October 06, 2018 • ☕️ 4 min read
This question came up during a discussion with a Software Reliability Engineer at work, and I’ve always had a few opinions on the matter.
Having worked in Big-4 Consulting, most hunts for efficiency that I’ve witnessed end up like this:
It’s not particularly easy to answer the question “How do you measure developer efficiency?”, mainly because it’s bloody hard. At least measuring well/accurately. This may upset you if you’re in management, but let me break it down for you.
It’s not a particularly good idea to measure lines of code written unless you want to create a fracture in your developer team between front-end and back-end developers.
For example, a several hundred line front-end form could only require roughly 20 lines in the back-end. As a result, your front-end developers could look more “effective”, but perhaps the back-end change required more sitting down and reasoning about the problem.
Counting sprint points/comparing estimates could work - you get the team to estimate the effort by consensus (i.e. your team comes to an agreement over a guess of how long a task should take), then track how many sprint points were completed every two weeks. The problem with this approach is that it ignores bugs and hot-fixes, which depending on your organisation, could be a large portion of developer time, or not much. On top of that, your engineers may also not be the best at estimating (it’s pretty damn hard to get right), and estimate tasks to take much more/less effort than actual effort spent.
The real trick to getting sprint points and estimates to work as a measure of developer efficiency is to use your sprint retrospective meetings to grow the team’s ability at estimating tasks. Having the same meeting every two weeks to agree that the estimates were off without factoring that into future estimates is pointless.
I would highly recommend against measuring hours worked for developers. You would have to track individual developer’s time on each feature (which most developers are not a fan of, as it sends the message that you don’t trust them).
You would then need to determine which of your developers get things done faster at a lower quality versus slower at higher quality, for the data to be at all useful (remember, you’re trying to measure overall developer efficiency, not create a race for developers to get things done faster).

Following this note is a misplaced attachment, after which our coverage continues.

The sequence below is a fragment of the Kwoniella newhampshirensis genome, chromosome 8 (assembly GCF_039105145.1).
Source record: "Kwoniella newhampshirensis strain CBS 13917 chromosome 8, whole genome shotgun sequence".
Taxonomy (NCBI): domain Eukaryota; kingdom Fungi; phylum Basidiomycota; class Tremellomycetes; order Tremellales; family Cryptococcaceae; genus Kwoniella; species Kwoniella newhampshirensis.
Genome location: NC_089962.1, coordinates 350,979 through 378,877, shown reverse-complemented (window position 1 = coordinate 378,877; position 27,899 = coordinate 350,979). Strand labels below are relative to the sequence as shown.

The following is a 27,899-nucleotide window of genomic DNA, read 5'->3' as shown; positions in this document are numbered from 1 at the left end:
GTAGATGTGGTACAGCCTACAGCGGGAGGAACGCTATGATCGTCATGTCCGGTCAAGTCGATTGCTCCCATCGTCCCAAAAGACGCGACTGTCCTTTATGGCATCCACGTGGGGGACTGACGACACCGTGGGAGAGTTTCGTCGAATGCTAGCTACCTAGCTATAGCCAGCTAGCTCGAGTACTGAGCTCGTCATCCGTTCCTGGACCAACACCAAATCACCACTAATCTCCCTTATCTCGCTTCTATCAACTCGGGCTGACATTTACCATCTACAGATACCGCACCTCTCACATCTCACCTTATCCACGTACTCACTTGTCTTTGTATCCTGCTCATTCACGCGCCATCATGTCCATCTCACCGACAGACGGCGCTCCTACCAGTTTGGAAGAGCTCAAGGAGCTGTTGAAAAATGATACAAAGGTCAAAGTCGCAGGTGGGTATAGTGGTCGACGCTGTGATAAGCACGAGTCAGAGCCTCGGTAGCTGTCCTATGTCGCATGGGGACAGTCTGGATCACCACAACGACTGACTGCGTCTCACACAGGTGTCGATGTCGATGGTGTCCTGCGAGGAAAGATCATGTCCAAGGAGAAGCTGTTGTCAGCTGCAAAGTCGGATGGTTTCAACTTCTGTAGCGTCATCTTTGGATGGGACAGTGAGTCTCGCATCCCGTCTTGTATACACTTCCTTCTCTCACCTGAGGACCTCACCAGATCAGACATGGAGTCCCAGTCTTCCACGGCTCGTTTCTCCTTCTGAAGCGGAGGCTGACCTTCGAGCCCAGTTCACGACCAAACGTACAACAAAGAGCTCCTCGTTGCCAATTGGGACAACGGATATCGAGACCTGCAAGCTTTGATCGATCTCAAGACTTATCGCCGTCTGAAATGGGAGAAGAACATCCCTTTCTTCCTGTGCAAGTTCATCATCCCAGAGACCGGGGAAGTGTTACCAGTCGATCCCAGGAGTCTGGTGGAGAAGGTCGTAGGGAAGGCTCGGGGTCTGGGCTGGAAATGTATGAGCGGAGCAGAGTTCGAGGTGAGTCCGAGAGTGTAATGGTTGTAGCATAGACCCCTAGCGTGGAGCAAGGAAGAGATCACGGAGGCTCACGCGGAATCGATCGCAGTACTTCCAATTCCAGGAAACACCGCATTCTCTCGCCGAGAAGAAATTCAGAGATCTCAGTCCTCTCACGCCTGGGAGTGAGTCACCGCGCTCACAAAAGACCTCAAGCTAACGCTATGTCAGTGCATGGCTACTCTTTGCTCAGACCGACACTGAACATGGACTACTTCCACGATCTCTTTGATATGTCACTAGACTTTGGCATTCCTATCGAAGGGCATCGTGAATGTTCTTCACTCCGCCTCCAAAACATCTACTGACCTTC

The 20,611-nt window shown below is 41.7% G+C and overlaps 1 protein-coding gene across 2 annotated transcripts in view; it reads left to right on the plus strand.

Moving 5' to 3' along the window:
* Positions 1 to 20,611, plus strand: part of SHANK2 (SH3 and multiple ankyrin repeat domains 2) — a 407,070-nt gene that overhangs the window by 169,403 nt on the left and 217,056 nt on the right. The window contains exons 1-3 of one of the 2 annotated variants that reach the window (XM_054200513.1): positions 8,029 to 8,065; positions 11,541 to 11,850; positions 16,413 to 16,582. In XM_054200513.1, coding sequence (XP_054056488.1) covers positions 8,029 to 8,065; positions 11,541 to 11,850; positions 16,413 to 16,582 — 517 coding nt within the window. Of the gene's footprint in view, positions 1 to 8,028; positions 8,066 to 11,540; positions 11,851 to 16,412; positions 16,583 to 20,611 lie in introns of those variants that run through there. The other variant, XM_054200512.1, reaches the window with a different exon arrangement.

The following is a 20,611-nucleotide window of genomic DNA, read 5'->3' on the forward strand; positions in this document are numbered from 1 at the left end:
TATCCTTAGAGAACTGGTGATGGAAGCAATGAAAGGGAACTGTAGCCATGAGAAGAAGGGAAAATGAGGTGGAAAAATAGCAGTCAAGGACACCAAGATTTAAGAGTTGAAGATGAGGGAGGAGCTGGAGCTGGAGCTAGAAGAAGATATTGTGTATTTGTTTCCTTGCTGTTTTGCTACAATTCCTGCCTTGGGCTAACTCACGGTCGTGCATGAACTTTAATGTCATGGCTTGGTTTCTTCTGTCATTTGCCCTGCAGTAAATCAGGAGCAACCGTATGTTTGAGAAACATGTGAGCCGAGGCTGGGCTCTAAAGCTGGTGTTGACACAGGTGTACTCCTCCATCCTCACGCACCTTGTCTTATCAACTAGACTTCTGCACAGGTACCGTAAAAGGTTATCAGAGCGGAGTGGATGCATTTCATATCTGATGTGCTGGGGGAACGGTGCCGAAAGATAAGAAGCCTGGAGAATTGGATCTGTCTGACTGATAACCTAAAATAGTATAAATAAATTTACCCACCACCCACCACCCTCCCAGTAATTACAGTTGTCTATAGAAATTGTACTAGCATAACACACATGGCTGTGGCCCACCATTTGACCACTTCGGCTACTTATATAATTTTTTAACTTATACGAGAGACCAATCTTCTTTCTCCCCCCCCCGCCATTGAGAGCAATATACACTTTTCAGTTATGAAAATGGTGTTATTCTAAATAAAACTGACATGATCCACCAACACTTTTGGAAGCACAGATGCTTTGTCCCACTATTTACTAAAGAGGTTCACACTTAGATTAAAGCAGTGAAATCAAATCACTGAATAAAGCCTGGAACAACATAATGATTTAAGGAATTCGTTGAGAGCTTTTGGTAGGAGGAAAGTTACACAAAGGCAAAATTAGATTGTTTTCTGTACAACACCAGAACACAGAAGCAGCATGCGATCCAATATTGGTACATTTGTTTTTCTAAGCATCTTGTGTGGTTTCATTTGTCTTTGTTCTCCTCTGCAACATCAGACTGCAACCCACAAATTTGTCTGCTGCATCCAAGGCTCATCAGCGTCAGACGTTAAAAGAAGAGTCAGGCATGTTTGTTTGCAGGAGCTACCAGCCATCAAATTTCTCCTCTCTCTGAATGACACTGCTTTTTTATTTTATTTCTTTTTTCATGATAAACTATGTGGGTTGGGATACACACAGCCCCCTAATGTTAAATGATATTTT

Measuring the amount of time your developers waste probably makes the most sense to me.
First of all, it works because you can convince your developers you’re not a creepy managerial type that wants to micromanage every minute they work (see “measuring hours worked” above).
Developers only need to track minutes wasted waiting for CI/CD processes, code reviews, and general blockers.
It’s sort of intuitive that the more developers you hire, the more time will get wasted. It’s one of the challenges with scaling an engineering team.
With a pretty standard GitHub + CircleCI setup, when two developers wish to merge into the master branch at the same time, one wins, and the other is stuck waiting for the build to complete before rebasing and merging in their fix. That may be fine when your build is just a small React app with a GraphQL backend, but the more you grow, the more code gets written, the slower the builds become.
Here’s a hypothetical example.
You start on a team of 5 people. Your CI/merge process wastes roughly 10 minutes of time per day per developer. That’s fine though, because it’s very rare that another developer wishes to merge into master at the same time, so only that one developer is affected.
You manage to raise some money/become successful at selling your product. You grow the team to 10 people. As you designate applications as “legacy” and start writing modern code, your build becomes much more involved. It now takes 20 minutes, and now you’re making twice as many builds of the product, quadrupling the chance that another developer will be waiting to merge and build their code while the initial developer merges and builds theirs.
When you think about it, all you’re trying to measure is a trend - developer efficiency. The challenge is keeping a reliable set of data. As long as your accuracy of measurement does not change over time, you should still capture upward and downward trends well enough to know if the changes you’ve implemented had any effect.
In a later article I’ll discuss actual initiatives you could take on to decrease wasted developer time and increase developer happiness.